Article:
1. All the 8 users said that they rely on their memory/physical notes to record symptoms, mood, potential triggers, or medications.
  2. 90% of the users said that they misplace, lose track of, or forget relevant information related to past symptom occurrence (such as intensity, frequency, potential triggers etc.). This indicates that not having the ability to easily log and retrieve health-related history is a major pain point for users
  3. 75% of the users said that for recurring health issues that are correlated with their habits, the user is unable to pinpoint what habits exacerbate their condition. 
  4. 50% of the users said that there is a variety of conflicting medical advice/information on the internet. They would like a curated and reliable database of self-help medical information.

Competitive Landscape

We also conducted some preliminary analysis of the competitive landscape to understand how crowded the solution space for this product is, and to get an idea for what features our competitors have or lack. For our competitor analysis we mainly focussed on Android/iOS apps:

From our analysis, we discovered that there are not many apps that completely solve the problem of health tracking and insights in a holistic and affordable manner. Most of the above apps either have missing features, cluttered or non-user friendly UI choices, or are too expensive for continued use. 

We also went through the user reviews for the above listed apps to get more qualitative data on user pain points and needs. 

Solution Explanation

Our proposed high-level solution is to build a mobile-first web app that provides users an easy way to record and track illness symptoms and their intensity, food, drinks, medication and other health information all in one place. The user will also be able to see charts based on their past health records providing useful health insights.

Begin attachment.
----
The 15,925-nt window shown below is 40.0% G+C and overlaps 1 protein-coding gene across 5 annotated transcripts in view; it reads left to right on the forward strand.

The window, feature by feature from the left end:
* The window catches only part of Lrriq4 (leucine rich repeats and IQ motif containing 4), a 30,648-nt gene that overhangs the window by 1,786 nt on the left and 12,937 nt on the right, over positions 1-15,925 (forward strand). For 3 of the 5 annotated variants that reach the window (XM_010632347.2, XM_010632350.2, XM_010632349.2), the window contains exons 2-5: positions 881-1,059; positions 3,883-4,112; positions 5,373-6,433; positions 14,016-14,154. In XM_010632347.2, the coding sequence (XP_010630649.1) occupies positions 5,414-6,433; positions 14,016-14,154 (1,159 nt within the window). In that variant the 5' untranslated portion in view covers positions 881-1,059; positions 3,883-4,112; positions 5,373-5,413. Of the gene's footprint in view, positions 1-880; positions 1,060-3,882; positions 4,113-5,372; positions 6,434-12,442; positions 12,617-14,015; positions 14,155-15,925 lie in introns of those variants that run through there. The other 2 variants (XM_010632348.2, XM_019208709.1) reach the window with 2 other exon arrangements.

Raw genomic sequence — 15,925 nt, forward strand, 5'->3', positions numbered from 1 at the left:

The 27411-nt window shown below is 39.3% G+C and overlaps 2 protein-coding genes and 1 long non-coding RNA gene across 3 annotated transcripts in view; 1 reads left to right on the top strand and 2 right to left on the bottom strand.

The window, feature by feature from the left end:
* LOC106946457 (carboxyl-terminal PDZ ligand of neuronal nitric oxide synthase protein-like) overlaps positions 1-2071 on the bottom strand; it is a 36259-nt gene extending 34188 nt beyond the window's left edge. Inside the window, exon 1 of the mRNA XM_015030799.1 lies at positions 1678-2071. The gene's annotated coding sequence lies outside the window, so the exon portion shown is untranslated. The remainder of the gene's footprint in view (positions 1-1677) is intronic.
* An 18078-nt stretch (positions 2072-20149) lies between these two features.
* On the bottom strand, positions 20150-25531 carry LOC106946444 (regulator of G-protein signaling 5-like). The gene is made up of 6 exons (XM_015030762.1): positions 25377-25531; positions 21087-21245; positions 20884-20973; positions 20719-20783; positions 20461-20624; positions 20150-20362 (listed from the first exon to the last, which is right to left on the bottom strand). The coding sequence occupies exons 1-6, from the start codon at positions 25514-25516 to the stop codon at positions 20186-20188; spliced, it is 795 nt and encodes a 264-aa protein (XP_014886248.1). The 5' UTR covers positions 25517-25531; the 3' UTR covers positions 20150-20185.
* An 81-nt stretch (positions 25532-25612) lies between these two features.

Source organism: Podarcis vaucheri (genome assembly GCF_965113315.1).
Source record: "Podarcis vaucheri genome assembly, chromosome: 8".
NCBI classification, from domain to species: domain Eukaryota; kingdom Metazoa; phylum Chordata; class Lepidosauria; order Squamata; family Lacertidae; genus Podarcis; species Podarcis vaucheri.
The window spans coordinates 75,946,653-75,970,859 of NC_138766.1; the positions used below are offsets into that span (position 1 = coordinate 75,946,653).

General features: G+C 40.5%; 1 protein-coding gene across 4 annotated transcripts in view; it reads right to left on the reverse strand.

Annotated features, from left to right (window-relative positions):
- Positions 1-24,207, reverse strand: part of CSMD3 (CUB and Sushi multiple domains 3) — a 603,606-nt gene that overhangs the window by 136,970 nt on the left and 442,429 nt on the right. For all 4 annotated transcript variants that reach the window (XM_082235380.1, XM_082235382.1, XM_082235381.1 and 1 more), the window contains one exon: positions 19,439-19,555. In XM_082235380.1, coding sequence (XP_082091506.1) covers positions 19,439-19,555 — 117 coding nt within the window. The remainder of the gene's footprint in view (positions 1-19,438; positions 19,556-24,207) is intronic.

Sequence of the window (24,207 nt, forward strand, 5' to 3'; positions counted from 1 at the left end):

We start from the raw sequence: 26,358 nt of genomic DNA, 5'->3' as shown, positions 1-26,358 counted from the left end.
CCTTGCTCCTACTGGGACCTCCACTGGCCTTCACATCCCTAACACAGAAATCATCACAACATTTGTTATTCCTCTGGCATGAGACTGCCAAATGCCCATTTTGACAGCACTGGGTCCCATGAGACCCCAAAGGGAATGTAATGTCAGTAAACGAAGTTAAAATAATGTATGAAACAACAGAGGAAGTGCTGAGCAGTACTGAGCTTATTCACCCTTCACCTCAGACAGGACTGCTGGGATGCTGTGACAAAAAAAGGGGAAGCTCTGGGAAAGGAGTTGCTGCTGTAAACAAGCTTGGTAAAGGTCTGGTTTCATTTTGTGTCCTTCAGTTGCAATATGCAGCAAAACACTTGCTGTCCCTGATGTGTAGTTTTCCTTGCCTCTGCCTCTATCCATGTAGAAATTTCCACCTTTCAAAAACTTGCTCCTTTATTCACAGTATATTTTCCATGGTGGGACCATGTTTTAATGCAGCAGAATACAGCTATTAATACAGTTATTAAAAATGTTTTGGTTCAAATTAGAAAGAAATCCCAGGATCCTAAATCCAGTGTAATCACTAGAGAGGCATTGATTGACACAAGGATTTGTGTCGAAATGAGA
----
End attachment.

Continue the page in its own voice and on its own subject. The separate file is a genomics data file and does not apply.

Based on user pain points collected from our initial research, we prioritized the features we want to deliver based on the following parameters:

  • Impact - how useful it is to an individual user? 
  • Reach - how many users would it benefit?
  • Effort - how long would it take to build?
  • Dependency - does one feature depend on another?


  • Log all symptoms, potential triggers, mood and medication information in a single place
  • Have an easy way to look back on their health history records using an intuitive timeline.
  • View charts relating dates, symptoms, intensity and frequency so users are continuously aware of how their health has been trending.


  • See graphs relating potential causes for each symptom based on previously entered data so it encourages users  to take charge of their health and change their habits for the better.
  • See graphs showing mood trends based on previously entered data.
  • Ability to set automatic reminders for immunizations. 

Future backlog

  • Share all health information and history with a doctor to help them make a more effective diagnosis.
  • Provide curated medical information/links to reliable websites so that users can self-research their symptoms.
  • Integration with other popular calorie/fitness tracking apps so relevant data can be auto-imported. 

Lo-fi Mockups